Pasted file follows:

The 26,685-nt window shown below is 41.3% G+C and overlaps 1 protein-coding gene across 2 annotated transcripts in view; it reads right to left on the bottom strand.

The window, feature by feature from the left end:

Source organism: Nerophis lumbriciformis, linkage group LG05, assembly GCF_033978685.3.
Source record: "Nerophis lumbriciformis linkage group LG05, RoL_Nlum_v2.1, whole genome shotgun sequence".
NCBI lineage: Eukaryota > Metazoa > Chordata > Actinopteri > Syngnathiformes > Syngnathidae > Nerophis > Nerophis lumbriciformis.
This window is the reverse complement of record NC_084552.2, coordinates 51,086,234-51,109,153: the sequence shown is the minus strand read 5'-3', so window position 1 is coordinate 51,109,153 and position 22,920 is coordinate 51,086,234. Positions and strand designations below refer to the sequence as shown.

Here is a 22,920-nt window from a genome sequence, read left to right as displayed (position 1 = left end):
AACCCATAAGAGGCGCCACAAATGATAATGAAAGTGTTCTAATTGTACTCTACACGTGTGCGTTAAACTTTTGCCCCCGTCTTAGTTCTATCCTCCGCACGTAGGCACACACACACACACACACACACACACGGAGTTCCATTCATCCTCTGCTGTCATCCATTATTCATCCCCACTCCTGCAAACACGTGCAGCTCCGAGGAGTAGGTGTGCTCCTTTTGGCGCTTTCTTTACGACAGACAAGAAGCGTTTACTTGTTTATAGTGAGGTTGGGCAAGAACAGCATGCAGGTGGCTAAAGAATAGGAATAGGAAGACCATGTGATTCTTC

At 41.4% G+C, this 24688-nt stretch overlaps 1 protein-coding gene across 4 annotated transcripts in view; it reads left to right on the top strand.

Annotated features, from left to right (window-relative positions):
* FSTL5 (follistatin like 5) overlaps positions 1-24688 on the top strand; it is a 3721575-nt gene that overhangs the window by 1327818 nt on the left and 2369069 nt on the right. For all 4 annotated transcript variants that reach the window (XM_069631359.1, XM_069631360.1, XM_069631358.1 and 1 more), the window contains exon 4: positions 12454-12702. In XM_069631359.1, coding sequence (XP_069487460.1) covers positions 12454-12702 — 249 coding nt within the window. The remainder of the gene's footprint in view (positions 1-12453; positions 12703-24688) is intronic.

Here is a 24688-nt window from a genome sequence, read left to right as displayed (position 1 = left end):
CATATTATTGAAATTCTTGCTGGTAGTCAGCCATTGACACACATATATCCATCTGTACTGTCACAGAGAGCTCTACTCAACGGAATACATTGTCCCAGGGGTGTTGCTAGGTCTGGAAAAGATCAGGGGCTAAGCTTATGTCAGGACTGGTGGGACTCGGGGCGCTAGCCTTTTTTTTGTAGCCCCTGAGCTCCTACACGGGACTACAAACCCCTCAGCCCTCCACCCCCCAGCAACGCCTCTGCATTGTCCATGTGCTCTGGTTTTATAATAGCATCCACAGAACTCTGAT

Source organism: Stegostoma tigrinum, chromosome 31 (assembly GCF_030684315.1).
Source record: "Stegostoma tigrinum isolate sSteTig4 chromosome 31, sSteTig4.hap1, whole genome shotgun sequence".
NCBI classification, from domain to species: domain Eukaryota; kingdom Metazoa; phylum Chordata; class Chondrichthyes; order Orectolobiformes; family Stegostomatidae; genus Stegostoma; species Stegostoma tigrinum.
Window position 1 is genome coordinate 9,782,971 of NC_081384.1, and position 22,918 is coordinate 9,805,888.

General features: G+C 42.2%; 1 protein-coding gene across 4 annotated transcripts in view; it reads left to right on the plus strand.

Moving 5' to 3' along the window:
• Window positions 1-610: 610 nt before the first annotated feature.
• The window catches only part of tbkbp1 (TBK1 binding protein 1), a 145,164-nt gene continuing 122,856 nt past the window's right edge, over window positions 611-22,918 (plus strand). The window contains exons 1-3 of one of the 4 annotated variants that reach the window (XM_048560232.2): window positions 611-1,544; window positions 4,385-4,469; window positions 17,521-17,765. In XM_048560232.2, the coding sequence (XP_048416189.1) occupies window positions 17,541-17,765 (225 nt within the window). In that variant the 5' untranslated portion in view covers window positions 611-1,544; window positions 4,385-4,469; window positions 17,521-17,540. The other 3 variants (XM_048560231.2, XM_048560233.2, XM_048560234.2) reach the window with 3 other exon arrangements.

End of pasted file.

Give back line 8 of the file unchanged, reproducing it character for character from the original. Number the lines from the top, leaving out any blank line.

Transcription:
AACCCATAAGAGGCGCCACAAATGATAATGAAAGTGTTCTAATTGTACTCTACACGTGTGCGTTAAACTTTTGCCCCCGTCTTAGTTCTATCCTCCGCACGTAGGCACACACACACACACACACACACACACGGAGTTCCATTCATCCTCTGCTGTCATCCATTATTCATCCCCACTCCTGCAAACACGTGCAGCTCCGAGGAGTAGGTGTGCTCCTTTTGGCGCTTTCTTTACGACAGACAAGAAGCGTTTACTTGTTTATAGTGAGGTTGGGCAAGAACAGCATGCAGGTGGCTAAAGAATAGGAATAGGAAGACCATGTGATTCTTC